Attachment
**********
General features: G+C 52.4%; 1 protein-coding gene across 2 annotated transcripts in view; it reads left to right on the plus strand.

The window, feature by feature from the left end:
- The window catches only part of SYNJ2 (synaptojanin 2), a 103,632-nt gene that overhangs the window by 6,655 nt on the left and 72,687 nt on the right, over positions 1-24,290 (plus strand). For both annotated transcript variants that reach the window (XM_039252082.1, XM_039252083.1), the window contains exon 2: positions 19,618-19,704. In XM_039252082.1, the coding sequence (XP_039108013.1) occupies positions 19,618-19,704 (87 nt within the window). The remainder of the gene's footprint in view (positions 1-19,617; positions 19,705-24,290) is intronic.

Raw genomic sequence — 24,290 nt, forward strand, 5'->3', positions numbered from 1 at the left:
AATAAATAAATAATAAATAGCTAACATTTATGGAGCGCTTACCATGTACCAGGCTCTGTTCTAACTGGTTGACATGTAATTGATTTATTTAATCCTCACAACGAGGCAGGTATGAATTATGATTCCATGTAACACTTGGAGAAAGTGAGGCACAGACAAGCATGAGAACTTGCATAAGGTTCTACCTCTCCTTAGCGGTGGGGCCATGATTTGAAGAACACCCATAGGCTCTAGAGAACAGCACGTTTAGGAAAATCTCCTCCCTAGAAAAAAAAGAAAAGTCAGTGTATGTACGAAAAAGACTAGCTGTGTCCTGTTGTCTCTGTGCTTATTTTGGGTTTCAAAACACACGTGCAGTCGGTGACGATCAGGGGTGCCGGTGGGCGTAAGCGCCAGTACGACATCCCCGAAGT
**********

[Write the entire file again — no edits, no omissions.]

General features: G+C 52.4%; 1 protein-coding gene across 2 annotated transcripts in view; it reads left to right on the plus strand.

The window, feature by feature from the left end:
- The window catches only part of SYNJ2 (synaptojanin 2), a 103,632-nt gene that overhangs the window by 6,655 nt on the left and 72,687 nt on the right, over positions 1-24,290 (plus strand). For both annotated transcript variants that reach the window (XM_039252082.1, XM_039252083.1), the window contains exon 2: positions 19,618-19,704. In XM_039252082.1, the coding sequence (XP_039108013.1) occupies positions 19,618-19,704 (87 nt within the window). The remainder of the gene's footprint in view (positions 1-19,617; positions 19,705-24,290) is intronic.

Raw genomic sequence — 24,290 nt, forward strand, 5'->3', positions numbered from 1 at the left:
AATAAATAAATAATAAATAGCTAACATTTATGGAGCGCTTACCATGTACCAGGCTCTGTTCTAACTGGTTGACATGTAATTGATTTATTTAATCCTCACAACGAGGCAGGTATGAATTATGATTCCATGTAACACTTGGAGAAAGTGAGGCACAGACAAGCATGAGAACTTGCATAAGGTTCTACCTCTCCTTAGCGGTGGGGCCATGATTTGAAGAACACCCATAGGCTCTAGAGAACAGCACGTTTAGGAAAATCTCCTCCCTAGAAAAAAAAGAAAAGTCAGTGTATGTACGAAAAAGACTAGCTGTGTCCTGTTGTCTCTGTGCTTATTTTGGGTTTCAAAACACACGTGCAGTCGGTGACGATCAGGGGTGCCGGTGGGCGTAAGCGCCAGTACGACATCCCCGAAGT